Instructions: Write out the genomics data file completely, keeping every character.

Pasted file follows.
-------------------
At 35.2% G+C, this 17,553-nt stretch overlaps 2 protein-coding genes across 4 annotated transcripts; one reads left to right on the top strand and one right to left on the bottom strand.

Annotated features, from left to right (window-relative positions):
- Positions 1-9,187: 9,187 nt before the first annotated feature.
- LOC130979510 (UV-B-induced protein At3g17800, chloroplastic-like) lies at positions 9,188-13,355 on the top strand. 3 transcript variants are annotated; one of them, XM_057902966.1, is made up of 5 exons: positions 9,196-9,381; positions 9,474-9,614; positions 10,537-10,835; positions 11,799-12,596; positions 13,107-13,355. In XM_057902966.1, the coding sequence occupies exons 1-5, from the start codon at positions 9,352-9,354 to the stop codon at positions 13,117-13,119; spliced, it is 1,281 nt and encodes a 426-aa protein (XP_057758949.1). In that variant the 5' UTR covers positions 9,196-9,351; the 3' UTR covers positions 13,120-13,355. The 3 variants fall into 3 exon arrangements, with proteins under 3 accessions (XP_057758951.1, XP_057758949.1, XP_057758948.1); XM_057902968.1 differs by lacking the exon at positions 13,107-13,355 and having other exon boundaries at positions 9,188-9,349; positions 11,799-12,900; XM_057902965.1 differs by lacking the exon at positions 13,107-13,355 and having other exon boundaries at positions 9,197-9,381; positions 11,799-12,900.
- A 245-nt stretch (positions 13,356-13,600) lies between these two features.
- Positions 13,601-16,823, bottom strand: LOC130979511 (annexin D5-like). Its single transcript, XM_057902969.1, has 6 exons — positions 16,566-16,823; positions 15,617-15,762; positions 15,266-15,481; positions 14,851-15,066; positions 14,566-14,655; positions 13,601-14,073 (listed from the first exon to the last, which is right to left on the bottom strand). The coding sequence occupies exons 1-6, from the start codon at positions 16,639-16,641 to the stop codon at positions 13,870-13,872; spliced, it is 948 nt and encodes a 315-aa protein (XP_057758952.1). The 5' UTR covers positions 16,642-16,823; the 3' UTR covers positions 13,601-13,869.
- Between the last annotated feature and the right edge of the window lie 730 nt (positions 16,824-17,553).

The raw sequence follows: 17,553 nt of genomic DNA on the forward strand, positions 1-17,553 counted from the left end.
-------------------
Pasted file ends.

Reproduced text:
At 35.2% G+C, this 17,553-nt stretch overlaps 2 protein-coding genes across 4 annotated transcripts; one reads left to right on the top strand and one right to left on the bottom strand.

Annotated features, from left to right (window-relative positions):
- Positions 1-9,187: 9,187 nt before the first annotated feature.
- LOC130979510 (UV-B-induced protein At3g17800, chloroplastic-like) lies at positions 9,188-13,355 on the top strand. 3 transcript variants are annotated; one of them, XM_057902966.1, is made up of 5 exons: positions 9,196-9,381; positions 9,474-9,614; positions 10,537-10,835; positions 11,799-12,596; positions 13,107-13,355. In XM_057902966.1, the coding sequence occupies exons 1-5, from the start codon at positions 9,352-9,354 to the stop codon at positions 13,117-13,119; spliced, it is 1,281 nt and encodes a 426-aa protein (XP_057758949.1). In that variant the 5' UTR covers positions 9,196-9,351; the 3' UTR covers positions 13,120-13,355. The 3 variants fall into 3 exon arrangements, with proteins under 3 accessions (XP_057758951.1, XP_057758949.1, XP_057758948.1); XM_057902968.1 differs by lacking the exon at positions 13,107-13,355 and having other exon boundaries at positions 9,188-9,349; positions 11,799-12,900; XM_057902965.1 differs by lacking the exon at positions 13,107-13,355 and having other exon boundaries at positions 9,197-9,381; positions 11,799-12,900.
- A 245-nt stretch (positions 13,356-13,600) lies between these two features.
- Positions 13,601-16,823, bottom strand: LOC130979511 (annexin D5-like). Its single transcript, XM_057902969.1, has 6 exons — positions 16,566-16,823; positions 15,617-15,762; positions 15,266-15,481; positions 14,851-15,066; positions 14,566-14,655; positions 13,601-14,073 (listed from the first exon to the last, which is right to left on the bottom strand). The coding sequence occupies exons 1-6, from the start codon at positions 16,639-16,641 to the stop codon at positions 13,870-13,872; spliced, it is 948 nt and encodes a 315-aa protein (XP_057758952.1). The 5' UTR covers positions 16,642-16,823; the 3' UTR covers positions 13,601-13,869.
- Between the last annotated feature and the right edge of the window lie 730 nt (positions 16,824-17,553).

The raw sequence follows: 17,553 nt of genomic DNA on the forward strand, positions 1-17,553 counted from the left end.